CHARLESTON -- A woman and the estate of her now-deceased father have named Pfizer Inc., Parke-Davis, and Warner-Lambert Company as being responsible for the wrongful death of her father in connection with his use of Neurontin.

In the 71-page suit, Sandra Lynn Messer and the estate of her deceased father, Michael J. Malcolm, are seeking recovery of damages for the wrongful death of Malcolm and personal injuries sustained from Pfizer and Warner-Lambert Company in connection with the designing, developing, manufacturing, distributing, labeling, advertising, marketing, promoting, and sale of the prescription drug Neurontin.

Neurontin is used in the treatment of post-herpetic neuralgia (PHN), epilepsy, and partial seizures in adults. The drug, manufactured by Pfizer, first received FDA approval in 1993 as an "adjunctive therapy" for patients suffering from epilepsy. Since that time, the FDA has also approved Neurontin for use in patients who are afflicted with PHN. However, because of the direct and indirect marketing of Neurontin, many doctors and patients were duped into believing it was approved for "off-label" uses such as, in the case of Malcolm, depression and chronic pain.

The suit states that Pfizer intentionally encouraged off-label usage of Neurontin through direct and indirect marketing and promotional campaigns even though it knew that the drug was not effective and, in many cases, actually harmful for unapproved usage. Pfizer misleadingly endorsed other off-label uses including bipolar disorder, various pain disorders, amyotrophic lateral sclerosis (ALS), attention deficit disorder (ADD), restless leg syndrome (RLS), migraines, and drug and alcohol withdrawal seizures.

In the suit filed on April 14, Messer claims the FDA never approved Neurontin for use in any of these conditions. Studies have not established the efficacy or safety of Neurontin for any of these off-label uses. In fact, a 1998 study sponsored by Parke-Davis, who is owned by Pfizer, found that patients with bipolar disorder taking Neurontin did worse than those patients taking a placebo. However, because it was owned by Pfizer, it chose to withhold the findings for two years and, in the meantime, continued to promote Neurontin for off-label usage.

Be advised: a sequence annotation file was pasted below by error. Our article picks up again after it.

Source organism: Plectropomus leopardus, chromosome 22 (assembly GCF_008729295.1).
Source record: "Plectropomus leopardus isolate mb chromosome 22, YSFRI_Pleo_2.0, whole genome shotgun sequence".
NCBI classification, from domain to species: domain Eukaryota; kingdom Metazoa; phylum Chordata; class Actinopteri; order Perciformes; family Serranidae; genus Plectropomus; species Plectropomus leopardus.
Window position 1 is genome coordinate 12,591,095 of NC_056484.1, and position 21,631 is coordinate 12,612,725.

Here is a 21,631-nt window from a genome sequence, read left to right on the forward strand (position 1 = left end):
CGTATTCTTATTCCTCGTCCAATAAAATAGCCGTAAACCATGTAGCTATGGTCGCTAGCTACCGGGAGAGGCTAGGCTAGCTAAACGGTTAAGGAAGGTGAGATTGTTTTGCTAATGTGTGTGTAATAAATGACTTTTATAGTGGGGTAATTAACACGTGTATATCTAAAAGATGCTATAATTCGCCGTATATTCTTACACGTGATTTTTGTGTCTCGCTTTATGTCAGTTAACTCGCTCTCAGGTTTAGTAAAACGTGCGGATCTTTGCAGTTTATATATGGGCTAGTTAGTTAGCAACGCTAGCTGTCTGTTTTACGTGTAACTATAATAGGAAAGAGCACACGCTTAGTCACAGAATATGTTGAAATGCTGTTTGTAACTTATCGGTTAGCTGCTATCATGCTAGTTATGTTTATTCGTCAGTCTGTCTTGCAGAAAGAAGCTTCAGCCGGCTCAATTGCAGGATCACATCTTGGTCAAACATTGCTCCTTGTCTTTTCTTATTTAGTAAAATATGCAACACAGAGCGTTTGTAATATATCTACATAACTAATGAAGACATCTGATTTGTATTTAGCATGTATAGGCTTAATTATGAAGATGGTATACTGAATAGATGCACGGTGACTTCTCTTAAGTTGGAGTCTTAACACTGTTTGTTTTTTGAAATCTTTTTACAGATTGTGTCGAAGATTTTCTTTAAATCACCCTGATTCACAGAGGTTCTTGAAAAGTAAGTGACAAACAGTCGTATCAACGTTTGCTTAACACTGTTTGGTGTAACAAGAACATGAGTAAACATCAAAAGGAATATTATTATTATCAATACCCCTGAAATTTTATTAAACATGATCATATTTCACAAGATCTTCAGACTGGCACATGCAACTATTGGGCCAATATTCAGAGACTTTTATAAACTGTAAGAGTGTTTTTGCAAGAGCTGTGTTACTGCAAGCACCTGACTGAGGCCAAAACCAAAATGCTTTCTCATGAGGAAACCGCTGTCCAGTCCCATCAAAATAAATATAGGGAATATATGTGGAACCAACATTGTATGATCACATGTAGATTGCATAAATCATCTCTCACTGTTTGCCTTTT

In 2002, a whistleblower complaint initiated a suit against Pfizer, then known as Warner-Lambert, and this exposed the company's deceptive promotional scheme. Two years later, Pfizer agreed to pay $430,000,000 to settle any criminal charges and civil liabilities associated with the illegal marketing campaign.

Filed by Stuart Calwell of the Charleston firm of The Calwell Practice, and Andrew Finkelstein, of the New York firm of Finkelstein & Partners, the suit states that Malcolm suffered suicidal ideations and apprehension of death during the time he took Neurontin and did in fact take his life while on Neurontin, which was not helping his depression or chronic pain.

Messer is seeking general, special, punitive, and exemplary damages as well as attorneys' fees and interest in a trial by jury in the United States District Court for the Southern District of West Virginia.

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